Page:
Top Five Reasons to Ride the Natchez Trace

Top Five Reasons to Ride the Natchez Trace

October 11, 2019

Reason 1:

The Riding Experience. The quality of the riding experience on the Natchez Trace Parkway is something out of a cyclist’s dream. Owing to its designation as a historic highway, commercial vehicles and commerce are not allowed, and the speed limit does not exceed 50 mph. The surrounding scenery is outstanding, with densely wooded landscapes and historic homesteads around each bend. Rest areas exist about every 20 miles, and there are no stop signs or signals. The road’s terrain rates as easy to moderate riding, with mild rolling hills and continuous grades.

 

Reason 2:

The Tomato Place. Deemed the little place with big taste. Past participants unanimously agree that the Tomato Place serves quite possibly the best BLT with avocado and fried green tomatoes sandwich they’ve ever had in their lives. Quench your thirst after a day of riding with a large glass of homemade lemonade or fresh smoothie. Rated the #2 restaurant in Vicksburg with a BLT sandwich that will be sure to rock your world.

 

Reason 3:

The Southern Road to Freedom choir. The Choir uses music to tell the story of the black history in Natchez. Dressed in traditional African attire, singers begin the performance with sorrowful and reminiscent songs of Africans being taken into slavery and the songs evolve into more joyful music. The songs performed have taken BIKEternity participants from the past into the future sharing the the triumph of ordinary people who were able to do extraordinary things during and after the Civil War and into the 20th century.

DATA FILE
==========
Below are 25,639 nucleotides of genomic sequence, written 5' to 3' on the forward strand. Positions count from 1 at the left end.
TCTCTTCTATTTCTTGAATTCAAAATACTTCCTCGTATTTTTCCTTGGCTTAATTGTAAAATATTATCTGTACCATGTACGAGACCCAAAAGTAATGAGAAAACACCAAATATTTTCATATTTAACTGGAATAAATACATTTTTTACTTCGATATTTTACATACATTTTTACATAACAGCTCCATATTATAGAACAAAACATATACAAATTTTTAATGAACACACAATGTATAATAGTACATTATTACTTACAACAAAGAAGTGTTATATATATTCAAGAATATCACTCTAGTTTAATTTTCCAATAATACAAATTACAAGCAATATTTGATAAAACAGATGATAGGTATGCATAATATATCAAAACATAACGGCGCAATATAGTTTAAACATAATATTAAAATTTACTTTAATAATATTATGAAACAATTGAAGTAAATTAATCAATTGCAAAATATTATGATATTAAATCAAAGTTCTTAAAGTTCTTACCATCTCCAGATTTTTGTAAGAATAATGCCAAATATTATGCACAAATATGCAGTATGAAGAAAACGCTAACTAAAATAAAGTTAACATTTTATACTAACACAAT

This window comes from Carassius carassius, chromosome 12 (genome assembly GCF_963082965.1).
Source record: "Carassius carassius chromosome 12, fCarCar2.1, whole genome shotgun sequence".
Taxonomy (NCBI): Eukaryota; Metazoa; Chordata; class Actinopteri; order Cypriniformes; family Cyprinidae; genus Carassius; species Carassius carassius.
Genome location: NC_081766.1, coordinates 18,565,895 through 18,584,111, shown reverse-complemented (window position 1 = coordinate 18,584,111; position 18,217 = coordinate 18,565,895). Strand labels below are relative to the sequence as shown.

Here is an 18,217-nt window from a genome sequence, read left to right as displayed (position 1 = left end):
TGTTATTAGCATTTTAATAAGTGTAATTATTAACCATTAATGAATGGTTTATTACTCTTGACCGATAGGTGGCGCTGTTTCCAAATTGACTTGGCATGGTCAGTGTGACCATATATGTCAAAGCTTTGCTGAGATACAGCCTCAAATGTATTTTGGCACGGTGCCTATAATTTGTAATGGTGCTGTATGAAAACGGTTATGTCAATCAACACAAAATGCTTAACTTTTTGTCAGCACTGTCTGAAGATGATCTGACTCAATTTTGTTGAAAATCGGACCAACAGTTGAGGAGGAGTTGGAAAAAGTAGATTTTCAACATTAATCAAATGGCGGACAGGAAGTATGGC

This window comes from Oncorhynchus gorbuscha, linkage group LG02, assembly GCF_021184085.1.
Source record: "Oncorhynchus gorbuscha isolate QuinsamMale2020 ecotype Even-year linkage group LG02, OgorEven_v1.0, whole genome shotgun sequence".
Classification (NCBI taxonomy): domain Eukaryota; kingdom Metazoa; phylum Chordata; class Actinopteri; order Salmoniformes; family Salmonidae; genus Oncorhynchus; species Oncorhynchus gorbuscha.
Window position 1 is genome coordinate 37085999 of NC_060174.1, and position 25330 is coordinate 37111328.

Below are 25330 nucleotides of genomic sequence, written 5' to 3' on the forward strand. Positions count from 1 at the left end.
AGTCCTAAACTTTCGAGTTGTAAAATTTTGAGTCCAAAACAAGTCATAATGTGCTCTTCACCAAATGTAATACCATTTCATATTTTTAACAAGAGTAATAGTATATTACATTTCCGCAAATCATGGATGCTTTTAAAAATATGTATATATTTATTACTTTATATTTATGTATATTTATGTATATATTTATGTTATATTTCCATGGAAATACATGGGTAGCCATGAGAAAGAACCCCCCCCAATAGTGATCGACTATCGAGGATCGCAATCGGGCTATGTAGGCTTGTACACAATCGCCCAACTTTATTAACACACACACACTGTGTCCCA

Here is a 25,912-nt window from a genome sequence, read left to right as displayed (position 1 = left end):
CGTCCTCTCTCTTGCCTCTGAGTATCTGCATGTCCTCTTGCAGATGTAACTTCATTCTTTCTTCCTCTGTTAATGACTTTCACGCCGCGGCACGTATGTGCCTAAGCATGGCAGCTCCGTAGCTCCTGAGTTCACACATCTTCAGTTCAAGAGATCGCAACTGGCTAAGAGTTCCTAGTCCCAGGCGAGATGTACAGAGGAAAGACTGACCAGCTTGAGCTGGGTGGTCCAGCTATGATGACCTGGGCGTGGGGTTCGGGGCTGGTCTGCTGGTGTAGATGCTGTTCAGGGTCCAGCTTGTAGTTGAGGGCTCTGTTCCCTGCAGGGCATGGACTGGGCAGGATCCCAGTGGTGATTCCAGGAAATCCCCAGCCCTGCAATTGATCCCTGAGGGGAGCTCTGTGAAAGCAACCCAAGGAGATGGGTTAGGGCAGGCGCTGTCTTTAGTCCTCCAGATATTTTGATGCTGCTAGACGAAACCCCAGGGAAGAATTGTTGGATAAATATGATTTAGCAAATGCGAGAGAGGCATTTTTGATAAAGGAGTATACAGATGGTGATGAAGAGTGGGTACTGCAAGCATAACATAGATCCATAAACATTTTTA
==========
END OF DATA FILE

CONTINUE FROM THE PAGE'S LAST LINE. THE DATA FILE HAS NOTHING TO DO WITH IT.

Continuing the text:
Reason 4:

Windsor Ruins. Ride to the largest antebellum Greek Revival mansion ever built in Mississippi. Built in 1859-61, the Windsor plantation once sprawled over 2,600 acres. The Windsor mansion was full of life from 1861 until 1890, when it burned to the ground from cigar ashes left by one careless guest. Legend says, Mark Twain enjoyed watching the Mississippi River from the roof observatory.

 

Reason 5:

Emerald Mound. Built between 1300 and 1600 A.D., this Indian temple mound is the second largest in the United States. The mound is 35 feet tall, with two smaller mounds on top, and was once a ceremonial gathering place for tribes from outlying villages. With construction spanning many centuries, the earthworks, when carefully investigated by archeologists, reveal how people lived throughout the millennia.

emerald mound natchez trace parkway

 

Explore the The Natchez Trace Parkway with BIKEternity next Spring! Seven days of fabulous riding on a 10 day tour along wooded landscapes to historic homesteads around each corner. We’ll take care of your gear transportation so you can simply spend your days listening to your wheels singing on the road. Limited to just 14 riders, this ride could easily be your highlight of 2020!

 



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